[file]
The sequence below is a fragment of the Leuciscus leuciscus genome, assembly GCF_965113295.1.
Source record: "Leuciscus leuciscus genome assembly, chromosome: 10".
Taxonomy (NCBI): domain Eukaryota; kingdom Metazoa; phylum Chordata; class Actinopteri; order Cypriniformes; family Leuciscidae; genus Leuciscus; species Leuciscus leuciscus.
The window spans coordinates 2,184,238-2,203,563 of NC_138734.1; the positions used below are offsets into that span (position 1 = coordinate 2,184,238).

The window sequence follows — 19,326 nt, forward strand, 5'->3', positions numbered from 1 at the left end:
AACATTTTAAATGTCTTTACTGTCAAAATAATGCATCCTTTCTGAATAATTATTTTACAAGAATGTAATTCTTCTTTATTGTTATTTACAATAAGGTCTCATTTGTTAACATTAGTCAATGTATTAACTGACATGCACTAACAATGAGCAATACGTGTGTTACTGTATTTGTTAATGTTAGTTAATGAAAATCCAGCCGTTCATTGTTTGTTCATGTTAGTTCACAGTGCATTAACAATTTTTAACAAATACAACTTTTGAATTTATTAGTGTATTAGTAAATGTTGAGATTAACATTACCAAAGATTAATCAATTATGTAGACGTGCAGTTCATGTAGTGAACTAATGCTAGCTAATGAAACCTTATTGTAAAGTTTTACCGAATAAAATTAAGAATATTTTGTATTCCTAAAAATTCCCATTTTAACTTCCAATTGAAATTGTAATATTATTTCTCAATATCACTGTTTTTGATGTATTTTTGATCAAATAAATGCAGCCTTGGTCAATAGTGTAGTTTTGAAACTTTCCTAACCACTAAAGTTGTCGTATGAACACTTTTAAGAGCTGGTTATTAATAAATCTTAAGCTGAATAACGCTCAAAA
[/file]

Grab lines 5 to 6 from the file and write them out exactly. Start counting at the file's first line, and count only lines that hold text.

The window sequence follows — 19,326 nt, forward strand, 5'->3', positions numbered from 1 at the left end:
AACATTTTAAATGTCTTTACTGTCAAAATAATGCATCCTTTCTGAATAATTATTTTACAAGAATGTAATTCTTCTTTATTGTTATTTACAATAAGGTCTCATTTGTTAACATTAGTCAATGTATTAACTGACATGCACTAACAATGAGCAATACGTGTGTTACTGTATTTGTTAATGTTAGTTAATGAAAATCCAGCCGTTCATTGTTTGTTCATGTTAGTTCACAGTGCATTAACAATTTTTAACAAATACAACTTTTGAATTTATTAGTGTATTAGTAAATGTTGAGATTAACATTACCAAAGATTAATCAATTATGTAGACGTGCAGTTCATGTAGTGAACTAATGCTAGCTAATGAAACCTTATTGTAAAGTTTTACCGAATAAAATTAAGAATATTTTGTATTCCTAAAAATTCCCATTTTAACTTCCAATTGAAATTGTAATATTATTTCTCAATATCACTGTTTTTGATGTATTTTTGATCAAATAAATGCAGCCTTGGTCAATAGTGTAGTTTTGAAACTTTCCTAACCACTAAAGTTGTCGTATGAACACTTTTAAGAGCTGGTTATTAATAAATCTTAAGCTGAATAACGCTCAAAA